The Roger Tory Peterson Institute Research Associate Program is designed to broaden RTPI’s scholarly base by recruiting outstanding scholars and graduate students with interests in natural history (or related fields e.g., ecology, conservation biology, wildlife biology), wildlife art, or environmental education, as research associates.
Current Research Associates include:
Dr. Beeson earned his M.S. and Ph.D. in civil engineering from Penn State University and a B.S. in geology from Bates College. For over twenty years, Dr. Beeson has worked to incorporate GIS and remote sensing into hydrologic models ranging from simulating effects of wildfires on water capacity to the effects of agricultural practices on water quality. His experience has included projects for Los Alamos National Laboratory and the US Department of Agriculture in seven different states and Mexico. While at RTPI, he will continue research on water quality, assist local organizations in utilizing new technology in their own projects, and he hopes to introduce students to GIS, natural sciences, and our unique region. You can reach him via email at pbeeson ‘AT’ rtpi.org.
J. Michael Meyers
Dr. Meyers received his Ph.D. (Ecology) in 1982 under direction of Drs. Eugene P. Odum and Joshua Laerm at The University of Georgia. He currently conducts research at Patuxent Wildlife Research Center, Athens, GA. Previously, he directed the Nongame Wildlife Program for Alabama. His research interests are avian habitat and survival in the Caribbean and Eastern United States. He also conducts research on habitat for vertebrates, especially for management agencies of the Department of Interior.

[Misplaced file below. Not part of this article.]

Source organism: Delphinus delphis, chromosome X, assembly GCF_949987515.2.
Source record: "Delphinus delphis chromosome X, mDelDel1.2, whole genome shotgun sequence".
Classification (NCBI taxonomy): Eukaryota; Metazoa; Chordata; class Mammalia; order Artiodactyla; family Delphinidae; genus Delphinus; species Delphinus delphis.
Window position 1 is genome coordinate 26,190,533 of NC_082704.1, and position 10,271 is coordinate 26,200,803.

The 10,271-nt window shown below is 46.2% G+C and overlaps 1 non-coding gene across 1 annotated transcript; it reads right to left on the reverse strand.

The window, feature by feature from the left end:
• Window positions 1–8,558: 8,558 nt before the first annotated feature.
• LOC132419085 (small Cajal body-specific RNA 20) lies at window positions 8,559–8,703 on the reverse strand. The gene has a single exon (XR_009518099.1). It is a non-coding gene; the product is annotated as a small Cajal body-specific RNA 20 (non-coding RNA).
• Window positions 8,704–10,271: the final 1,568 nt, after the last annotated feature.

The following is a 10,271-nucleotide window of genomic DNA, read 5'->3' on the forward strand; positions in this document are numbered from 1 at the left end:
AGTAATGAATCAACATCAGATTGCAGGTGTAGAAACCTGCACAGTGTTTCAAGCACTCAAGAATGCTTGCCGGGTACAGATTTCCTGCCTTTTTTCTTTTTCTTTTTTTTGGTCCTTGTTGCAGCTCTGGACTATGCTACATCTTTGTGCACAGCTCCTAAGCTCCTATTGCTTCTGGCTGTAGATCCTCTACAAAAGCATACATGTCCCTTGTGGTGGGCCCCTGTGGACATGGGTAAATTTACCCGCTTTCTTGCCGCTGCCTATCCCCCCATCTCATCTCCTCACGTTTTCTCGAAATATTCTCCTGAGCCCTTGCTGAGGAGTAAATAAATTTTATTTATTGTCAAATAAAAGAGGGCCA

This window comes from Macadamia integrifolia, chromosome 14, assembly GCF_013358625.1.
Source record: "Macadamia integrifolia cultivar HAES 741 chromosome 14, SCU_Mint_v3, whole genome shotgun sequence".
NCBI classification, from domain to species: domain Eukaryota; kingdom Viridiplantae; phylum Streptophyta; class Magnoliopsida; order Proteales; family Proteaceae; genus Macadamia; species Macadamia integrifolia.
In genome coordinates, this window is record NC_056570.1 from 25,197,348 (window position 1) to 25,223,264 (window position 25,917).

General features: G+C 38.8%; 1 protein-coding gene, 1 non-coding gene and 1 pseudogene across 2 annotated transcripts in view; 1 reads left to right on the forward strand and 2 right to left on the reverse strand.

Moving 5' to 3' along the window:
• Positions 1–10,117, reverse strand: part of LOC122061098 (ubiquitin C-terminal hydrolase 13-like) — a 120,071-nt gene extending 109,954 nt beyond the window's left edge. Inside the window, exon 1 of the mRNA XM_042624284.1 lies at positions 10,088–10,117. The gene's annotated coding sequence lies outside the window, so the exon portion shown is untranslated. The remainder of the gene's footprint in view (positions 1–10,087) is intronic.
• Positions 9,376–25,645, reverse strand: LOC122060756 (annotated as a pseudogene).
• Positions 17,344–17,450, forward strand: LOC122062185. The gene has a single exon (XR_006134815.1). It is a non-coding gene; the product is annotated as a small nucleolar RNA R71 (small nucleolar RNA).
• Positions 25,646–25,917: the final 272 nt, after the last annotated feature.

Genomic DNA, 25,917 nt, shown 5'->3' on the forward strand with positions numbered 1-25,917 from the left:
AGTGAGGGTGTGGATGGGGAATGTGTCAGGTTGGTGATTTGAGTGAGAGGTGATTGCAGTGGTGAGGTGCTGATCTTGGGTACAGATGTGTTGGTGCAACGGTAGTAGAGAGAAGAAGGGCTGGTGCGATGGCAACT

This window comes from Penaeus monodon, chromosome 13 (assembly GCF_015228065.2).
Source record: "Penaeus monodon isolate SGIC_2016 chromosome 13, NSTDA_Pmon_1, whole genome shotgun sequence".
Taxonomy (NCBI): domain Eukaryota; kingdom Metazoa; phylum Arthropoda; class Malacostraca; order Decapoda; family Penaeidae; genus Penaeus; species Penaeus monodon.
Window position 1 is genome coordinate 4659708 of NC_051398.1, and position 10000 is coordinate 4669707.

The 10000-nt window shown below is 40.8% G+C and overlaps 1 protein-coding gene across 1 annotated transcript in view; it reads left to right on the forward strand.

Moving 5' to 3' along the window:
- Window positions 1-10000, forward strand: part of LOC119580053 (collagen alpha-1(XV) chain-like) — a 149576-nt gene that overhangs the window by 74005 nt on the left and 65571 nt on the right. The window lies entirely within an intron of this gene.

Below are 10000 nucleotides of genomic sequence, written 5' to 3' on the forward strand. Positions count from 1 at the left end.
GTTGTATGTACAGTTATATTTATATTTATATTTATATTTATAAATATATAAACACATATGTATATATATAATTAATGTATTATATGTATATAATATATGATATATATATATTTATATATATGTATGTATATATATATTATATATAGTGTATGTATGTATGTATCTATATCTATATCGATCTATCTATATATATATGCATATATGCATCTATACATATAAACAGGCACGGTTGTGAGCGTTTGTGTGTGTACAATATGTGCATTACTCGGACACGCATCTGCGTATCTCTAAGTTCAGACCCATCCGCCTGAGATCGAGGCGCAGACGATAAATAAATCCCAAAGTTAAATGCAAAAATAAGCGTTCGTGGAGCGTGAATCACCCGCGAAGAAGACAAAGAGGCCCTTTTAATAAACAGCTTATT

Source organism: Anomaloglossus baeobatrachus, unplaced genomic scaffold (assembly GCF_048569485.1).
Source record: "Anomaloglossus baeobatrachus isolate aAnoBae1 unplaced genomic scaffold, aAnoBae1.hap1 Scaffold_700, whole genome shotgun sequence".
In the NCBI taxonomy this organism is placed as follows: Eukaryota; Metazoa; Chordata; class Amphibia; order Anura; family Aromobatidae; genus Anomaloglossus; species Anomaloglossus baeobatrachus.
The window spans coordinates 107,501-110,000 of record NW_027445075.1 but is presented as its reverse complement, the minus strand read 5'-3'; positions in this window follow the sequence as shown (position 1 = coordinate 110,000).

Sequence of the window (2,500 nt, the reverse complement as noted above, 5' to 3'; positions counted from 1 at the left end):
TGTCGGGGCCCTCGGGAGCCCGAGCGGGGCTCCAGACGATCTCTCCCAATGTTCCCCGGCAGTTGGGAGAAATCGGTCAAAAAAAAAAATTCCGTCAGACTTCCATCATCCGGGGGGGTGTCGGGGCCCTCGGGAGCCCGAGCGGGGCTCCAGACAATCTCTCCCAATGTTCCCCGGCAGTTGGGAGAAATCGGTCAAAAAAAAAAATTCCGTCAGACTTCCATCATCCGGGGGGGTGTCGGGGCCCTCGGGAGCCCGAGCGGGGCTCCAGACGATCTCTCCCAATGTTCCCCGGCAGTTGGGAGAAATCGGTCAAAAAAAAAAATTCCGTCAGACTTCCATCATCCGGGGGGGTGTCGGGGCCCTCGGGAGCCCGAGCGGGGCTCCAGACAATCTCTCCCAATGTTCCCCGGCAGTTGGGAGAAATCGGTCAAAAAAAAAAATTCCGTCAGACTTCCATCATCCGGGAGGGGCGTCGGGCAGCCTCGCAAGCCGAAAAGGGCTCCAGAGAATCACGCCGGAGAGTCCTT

Eugene S. Morton
Eugene S. Morton is Senior Scientist Emeritus at the National Zoological Park, Washington, DC, adjunct professor at York University, Toronto, and Director of the Hemlock Hill Field Station in Cambridge Springs, PA. He received his Ph.D. in evolutionary biology from Yale University. He has held numerous research and teaching positions and has received many awards and honors for his ornithological research, including the William Brewster Medal by the American Ornithologists’ Union for the “most significant body of ornithological research in the past decade.” He resides in Woodbridge, Ontario, and in Cambridge Springs, PA.
John H. Rappole is Scientist Emeritus at the Smithsonian National Zoological Park. His main areas of interest are the ecology and evolution of migratory birds, the natural history and conservation biology of terrestrial vertebrates, and the ornithogeography of the southeastern Himalayas. He has published 13 books and 140 professional papers on these and related topics.
Alex Shepack, M. Sc., is a doctoral student at Southern Illinois University (SIU). He has conducted herpetological field research in Costa Rica for the past 7 years. Alex’s research focuses on population ecology of amphibians and his doctoral work at SIU examines how amphibian communities respond to continued exposure to pathogens like the fungus Batrachochytridium dendrobatidis (Bd), which has compromised amphibian populations worldwide in the past decades. Alex collaborates with RTPI president Twan Leenders in studying select recovering amphibian populations in Costa Rica and Panama and is one of the principal investigators on the Atelopus limosus research project that RTPI carries out with partner organization CREA (Conservation through Research, Education and Action) in the Cocobolo Nature Reserve in eastern Panama.
Scott H. Stoleson
Scott H. Stoleson is a Research Wildlife Biologist for the USDA Forest Service at the Northern Research Station, in Irvine, PA. Scott’s Ph.D. is in Wildlife Ecology from Yale University, School of Forestry & Environmental Studies. His current research involves Cerulean Warblers and the role of disturbance in sustaining songbird populations in managed forests. Scott and his wife Pam reside in Sugar Grove, PA.
Bridget J. Stutchbury
Bridget J. Stutchbury received her Master of Science degree at Queen’s University and completed her Ph.D. at Yale. She was a fellow and research associate at the Smithsonian Institution and is now professor of biology at York University in Toronto, where she holds a Canada Research Chair in Ecology and Conservation Biology. Recognized as an international birding expert, she is affiliated with more than a dozen organizations seeking to preserve bird habitats, including the World Wildlife Fund. She is the author of the book, Silence of the Songbirds, in which she documents the decline of the world’s songbirds and what we can do to save them. She lives in Woodbridge, Ontario, and in Cambridge Springs, Pennsylvania.